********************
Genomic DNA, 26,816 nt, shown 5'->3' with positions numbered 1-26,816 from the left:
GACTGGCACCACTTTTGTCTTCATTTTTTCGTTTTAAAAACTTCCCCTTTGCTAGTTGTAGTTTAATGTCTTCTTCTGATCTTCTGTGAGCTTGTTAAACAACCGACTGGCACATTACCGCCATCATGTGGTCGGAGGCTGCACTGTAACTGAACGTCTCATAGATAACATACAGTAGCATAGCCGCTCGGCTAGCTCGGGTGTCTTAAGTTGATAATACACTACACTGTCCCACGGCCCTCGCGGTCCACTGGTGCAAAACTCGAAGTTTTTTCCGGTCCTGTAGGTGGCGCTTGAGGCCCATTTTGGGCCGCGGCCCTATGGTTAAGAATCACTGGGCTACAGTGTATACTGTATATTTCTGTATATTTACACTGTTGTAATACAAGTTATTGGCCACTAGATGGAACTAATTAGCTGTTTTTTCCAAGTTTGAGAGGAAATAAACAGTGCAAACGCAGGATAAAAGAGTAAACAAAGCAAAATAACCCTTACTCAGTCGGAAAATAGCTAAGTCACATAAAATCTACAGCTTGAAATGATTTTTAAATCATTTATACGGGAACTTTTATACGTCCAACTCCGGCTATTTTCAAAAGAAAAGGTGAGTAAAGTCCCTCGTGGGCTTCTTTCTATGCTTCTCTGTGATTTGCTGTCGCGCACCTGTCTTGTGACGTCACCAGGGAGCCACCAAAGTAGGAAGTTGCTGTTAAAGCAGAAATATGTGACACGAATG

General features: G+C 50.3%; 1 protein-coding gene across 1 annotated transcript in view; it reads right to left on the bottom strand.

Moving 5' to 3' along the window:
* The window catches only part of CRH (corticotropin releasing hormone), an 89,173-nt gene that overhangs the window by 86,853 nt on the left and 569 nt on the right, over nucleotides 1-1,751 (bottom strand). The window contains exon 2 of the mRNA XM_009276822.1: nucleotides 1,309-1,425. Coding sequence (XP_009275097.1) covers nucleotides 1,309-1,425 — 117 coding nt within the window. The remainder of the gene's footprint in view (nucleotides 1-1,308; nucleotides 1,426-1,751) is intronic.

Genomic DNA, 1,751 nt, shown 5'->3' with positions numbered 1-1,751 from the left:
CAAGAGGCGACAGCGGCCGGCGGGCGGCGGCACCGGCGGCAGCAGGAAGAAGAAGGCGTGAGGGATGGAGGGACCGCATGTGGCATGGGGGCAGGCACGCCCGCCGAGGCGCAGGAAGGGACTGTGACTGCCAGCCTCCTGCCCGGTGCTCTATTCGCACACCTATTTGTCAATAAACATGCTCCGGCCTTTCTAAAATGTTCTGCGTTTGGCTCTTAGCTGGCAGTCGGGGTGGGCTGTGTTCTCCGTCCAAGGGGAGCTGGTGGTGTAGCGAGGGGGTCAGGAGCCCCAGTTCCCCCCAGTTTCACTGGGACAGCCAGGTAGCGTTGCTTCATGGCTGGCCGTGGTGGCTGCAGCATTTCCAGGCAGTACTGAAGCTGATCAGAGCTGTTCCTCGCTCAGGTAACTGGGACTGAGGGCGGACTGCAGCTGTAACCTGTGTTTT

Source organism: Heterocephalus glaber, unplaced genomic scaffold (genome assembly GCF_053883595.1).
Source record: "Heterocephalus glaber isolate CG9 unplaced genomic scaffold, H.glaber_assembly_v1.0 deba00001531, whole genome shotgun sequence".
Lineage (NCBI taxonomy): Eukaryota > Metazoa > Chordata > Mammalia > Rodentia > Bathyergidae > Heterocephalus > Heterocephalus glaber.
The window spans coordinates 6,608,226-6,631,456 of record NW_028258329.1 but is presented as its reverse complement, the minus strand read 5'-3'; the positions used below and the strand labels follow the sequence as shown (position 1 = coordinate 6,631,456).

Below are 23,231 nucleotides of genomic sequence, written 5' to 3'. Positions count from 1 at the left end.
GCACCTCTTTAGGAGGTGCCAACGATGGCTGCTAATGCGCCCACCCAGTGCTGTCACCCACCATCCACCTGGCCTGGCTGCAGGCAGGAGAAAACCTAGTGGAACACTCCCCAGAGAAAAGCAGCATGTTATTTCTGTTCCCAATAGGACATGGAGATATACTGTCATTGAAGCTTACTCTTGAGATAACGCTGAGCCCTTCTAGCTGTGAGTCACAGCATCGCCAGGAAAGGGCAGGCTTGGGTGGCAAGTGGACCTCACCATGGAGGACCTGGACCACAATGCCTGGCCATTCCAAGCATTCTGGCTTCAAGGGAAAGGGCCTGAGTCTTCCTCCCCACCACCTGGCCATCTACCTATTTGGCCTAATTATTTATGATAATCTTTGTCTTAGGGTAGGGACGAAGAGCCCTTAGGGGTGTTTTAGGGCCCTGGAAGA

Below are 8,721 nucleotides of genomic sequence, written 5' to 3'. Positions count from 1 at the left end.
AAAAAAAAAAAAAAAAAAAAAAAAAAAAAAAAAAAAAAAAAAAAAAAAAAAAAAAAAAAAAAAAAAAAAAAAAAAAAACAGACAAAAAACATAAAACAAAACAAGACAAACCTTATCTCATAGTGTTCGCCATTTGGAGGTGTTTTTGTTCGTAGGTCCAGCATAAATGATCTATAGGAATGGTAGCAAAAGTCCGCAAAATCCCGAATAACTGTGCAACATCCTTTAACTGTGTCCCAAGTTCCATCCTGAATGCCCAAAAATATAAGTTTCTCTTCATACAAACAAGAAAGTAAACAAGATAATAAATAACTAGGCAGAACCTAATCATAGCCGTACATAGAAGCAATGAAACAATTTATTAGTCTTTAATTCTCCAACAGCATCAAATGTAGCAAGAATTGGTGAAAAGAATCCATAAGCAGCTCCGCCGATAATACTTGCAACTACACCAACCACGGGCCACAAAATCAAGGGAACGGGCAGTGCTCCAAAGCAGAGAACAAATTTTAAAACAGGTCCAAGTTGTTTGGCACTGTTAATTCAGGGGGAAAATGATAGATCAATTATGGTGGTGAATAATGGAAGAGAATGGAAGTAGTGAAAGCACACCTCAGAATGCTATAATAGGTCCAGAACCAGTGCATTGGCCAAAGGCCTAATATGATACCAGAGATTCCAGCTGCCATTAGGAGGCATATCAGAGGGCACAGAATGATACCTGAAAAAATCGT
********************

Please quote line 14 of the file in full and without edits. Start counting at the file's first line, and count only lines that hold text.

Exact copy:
Below are 8,721 nucleotides of genomic sequence, written 5' to 3'. Positions count from 1 at the left end.